Norman Galinsky Draws Stillness and Energy from Geometric Art

When you first view Norman Galinsky’s minimalistic art, you may not guess that the artist’s first career was in engineering.

Ever since childhood, Galinsky’s two main passions were science and making art. Science took precedence in high school—he was a runner-up in the prestigious Westinghouse National Talent search science competition—and, at the urging of his family, pursued his particular interest in chemistry. After graduating with a chemical engineering degree from the University of Cincinnati in 1964, he sought a position at Allied Chemical Corporation conducting applied research on polymers.

But Galinsky’s love of art persisted. Even as he was doing chemical engineering by day, he studied art at night, something Galinsky said he could not give up.

The artist at work. Norman Galinsky in his studio, “an 18-step commute” downstairs.

Eventually, the “draw to art was just too immense,” Galinsky said. “I figured if I didn’t make a change, then I wasn’t probably going to do it.” Around this time, Galinsky’s father had just retired, and Norman and his wife had just had a child, two milestones that underscored the fleeting nature of time. Galinsky took them as a sign to live deliberately and with purpose. So, after almost seven years working as a chemical engineer, Galinsky completed a year of undergraduate artwork and then applied to an MFA degree program at Columbia University to make art full-time.

“I entered a new life basically,” Galinsky said. “I didn’t know much about the art world at that time.”

His background in science has palpably influenced the art he creates. Since the beginning of his long career, Galinsky has gravitated to making geometric abstract art, often a pattern of circles within a square.

“Core Awareness” by Norman Galinsky, 2015

“I think art-making, to me, it’s not like a separate endeavor,” Galinsky said. “It is integrated with my interest in science and everything else going on in the world. I think that it is a process. I’m striving to convey some of that to the viewer.”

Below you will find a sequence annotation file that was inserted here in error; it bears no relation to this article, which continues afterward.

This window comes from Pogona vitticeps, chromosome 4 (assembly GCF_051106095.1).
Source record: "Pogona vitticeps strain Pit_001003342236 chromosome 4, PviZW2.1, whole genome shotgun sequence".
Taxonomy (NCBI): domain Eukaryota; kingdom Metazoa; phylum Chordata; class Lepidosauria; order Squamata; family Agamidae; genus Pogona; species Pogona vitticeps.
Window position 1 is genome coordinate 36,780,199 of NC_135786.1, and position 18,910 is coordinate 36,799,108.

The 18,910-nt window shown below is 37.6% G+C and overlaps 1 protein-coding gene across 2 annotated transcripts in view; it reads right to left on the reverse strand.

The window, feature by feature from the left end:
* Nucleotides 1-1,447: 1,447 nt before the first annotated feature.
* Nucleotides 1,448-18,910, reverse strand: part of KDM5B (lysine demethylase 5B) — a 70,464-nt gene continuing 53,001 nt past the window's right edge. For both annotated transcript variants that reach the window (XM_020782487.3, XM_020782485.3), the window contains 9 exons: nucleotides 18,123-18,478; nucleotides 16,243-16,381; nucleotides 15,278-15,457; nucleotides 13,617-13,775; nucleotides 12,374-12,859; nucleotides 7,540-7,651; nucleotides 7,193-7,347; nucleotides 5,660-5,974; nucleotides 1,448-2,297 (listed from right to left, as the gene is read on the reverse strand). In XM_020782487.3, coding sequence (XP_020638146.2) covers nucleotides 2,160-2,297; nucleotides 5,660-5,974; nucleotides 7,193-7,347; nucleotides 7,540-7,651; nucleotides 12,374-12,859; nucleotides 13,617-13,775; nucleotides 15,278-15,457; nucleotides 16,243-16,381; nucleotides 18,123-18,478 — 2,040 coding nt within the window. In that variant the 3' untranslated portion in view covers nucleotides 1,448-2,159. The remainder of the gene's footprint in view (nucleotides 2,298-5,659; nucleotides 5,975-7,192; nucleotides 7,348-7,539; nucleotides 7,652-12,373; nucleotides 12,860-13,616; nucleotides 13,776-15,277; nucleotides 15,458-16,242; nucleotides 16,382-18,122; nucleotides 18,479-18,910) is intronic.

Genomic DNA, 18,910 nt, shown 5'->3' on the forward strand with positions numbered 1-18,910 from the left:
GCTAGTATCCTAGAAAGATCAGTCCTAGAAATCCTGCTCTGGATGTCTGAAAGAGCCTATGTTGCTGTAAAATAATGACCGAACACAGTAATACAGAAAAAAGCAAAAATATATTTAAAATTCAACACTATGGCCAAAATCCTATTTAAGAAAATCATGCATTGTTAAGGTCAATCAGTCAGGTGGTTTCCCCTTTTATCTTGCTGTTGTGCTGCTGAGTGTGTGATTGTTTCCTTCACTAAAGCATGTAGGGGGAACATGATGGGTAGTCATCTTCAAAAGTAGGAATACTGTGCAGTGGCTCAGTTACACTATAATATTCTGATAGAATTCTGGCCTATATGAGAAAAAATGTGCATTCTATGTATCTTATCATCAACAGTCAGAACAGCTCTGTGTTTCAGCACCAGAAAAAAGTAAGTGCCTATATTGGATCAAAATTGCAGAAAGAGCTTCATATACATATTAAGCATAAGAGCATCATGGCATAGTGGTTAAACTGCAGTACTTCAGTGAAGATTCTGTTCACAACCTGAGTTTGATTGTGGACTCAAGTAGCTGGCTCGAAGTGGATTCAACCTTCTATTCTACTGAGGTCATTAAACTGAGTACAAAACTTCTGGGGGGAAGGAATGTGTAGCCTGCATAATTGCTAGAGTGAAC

His drawings also took on new meaning when he began studying the Chinese martial arts of tai chi and qigong at age 40. “Every time I went to classes, I was the oldest person in the class,” Galinsky said. Tai chi and qigong are energy-based exercises. In learning, practicing, and now teaching these martial arts, Galinsky began applying the lessons he learned to his art.

“I came to realize that I was dealing specifically with energy, and I started to view my work in a different fashion,” Galinsky said. “The more I did it, the more I realized that energy or frequency patterns are integral to how I want to make art.”

Galinsky’s creative process—making one mark at a time, letting the structure of his art take shape on its own—has never ceased to fascinate him.

“I call it focused attention and intention, and it’s basically a meditative process,” Galinsky said. This meditative process or practice of mindfulness has been therapeutic for Galinsky, who noted that his breathing slows down when he works.

His observations about the impact of art-making on body and mind are borne out by research which suggests that making art is the new meditation. Focusing on an activity, like making art, may allow people to practice mindful awareness of the present moment and aid in emotional regulation.

Just as art has historically been a way to convey spirituality, Galinsky is one of an emerging cadre of artists who are channeling healing and wellbeing through their art.

Galinsky hopes some of these healing benefits are transferable and wishes to project the feeling of stillness he gets working on his art to the viewer. “I think, in a sense, art itself is an energy somehow that operates on the human psyche,” said Galinsky. He believes his work transports its viewers into a different state of mind.

“Spiral Cluster” by Norman Galinsky, 2019

Galinsky’s wife, Ellen Galinsky, an expert in child development, always attends Galinsky’s art shows and has noticed how people just seemed to linger in front of his work.

“At its best, art is like an unexpected messenger that helps us look at our life and our experiences in different ways,” she said.

Art can be healing, Galinsky said, and he wants to share a feeling of harmony with people through his process.

Circles on circles on circles, encapsulated by squares. Simple patterns revealing something unexpected, a stillness full of energy.

Even viewed through a computer screen, Galinsky’s art can draw you in.

You can learn more about the artist at www.normangalinsky.com.


Lead Image: Norman Galinsky / “Cluster Code” (2014)

Written and reported by IAM Lab Communications Specialist Richard Sima. Richard received his Ph.D. in neuroscience from Johns Hopkins and is a science writer living in Baltimore, Maryland.

Movement Visual Arts Wellbeing